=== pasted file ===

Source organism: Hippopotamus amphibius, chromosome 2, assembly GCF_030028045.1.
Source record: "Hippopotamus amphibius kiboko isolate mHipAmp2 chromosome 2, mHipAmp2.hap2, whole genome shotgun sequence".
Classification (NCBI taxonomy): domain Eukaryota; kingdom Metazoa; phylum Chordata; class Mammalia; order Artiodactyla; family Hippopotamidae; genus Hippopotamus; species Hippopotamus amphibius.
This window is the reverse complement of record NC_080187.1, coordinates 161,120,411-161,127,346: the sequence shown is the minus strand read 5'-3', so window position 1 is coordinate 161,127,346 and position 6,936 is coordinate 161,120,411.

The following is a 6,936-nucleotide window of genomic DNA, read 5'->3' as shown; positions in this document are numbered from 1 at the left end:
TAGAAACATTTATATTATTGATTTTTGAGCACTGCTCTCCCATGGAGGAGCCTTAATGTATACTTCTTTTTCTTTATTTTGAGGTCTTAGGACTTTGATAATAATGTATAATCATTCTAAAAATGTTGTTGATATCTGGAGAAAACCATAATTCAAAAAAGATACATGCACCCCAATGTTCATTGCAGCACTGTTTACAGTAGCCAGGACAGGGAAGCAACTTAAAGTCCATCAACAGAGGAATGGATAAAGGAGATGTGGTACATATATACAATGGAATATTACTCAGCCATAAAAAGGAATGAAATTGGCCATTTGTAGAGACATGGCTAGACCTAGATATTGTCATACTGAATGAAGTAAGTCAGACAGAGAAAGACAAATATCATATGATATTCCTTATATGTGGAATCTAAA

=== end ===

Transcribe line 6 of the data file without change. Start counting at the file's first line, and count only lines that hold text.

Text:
TAGAAACATTTATATTATTGATTTTTGAGCACTGCTCTCCCATGGAGGAGCCTTAATGTATACTTCTTTTTCTTTATTTTGAGGTCTTAGGACTTTGATAATAATGTATAATCATTCTAAAAATGTTGTTGATATCTGGAGAAAACCATAATTCAAAAAAGATACATGCACCCCAATGTTCATTGCAGCACTGTTTACAGTAGCCAGGACAGGGAAGCAACTTAAAGTCCATCAACAGAGGAATGGATAAAGGAGATGTGGTACATATATACAATGGAATATTACTCAGCCATAAAAAGGAATGAAATTGGCCATTTGTAGAGACATGGCTAGACCTAGATATTGTCATACTGAATGAAGTAAGTCAGACAGAGAAAGACAAATATCATATGATATTCCTTATATGTGGAATCTAAA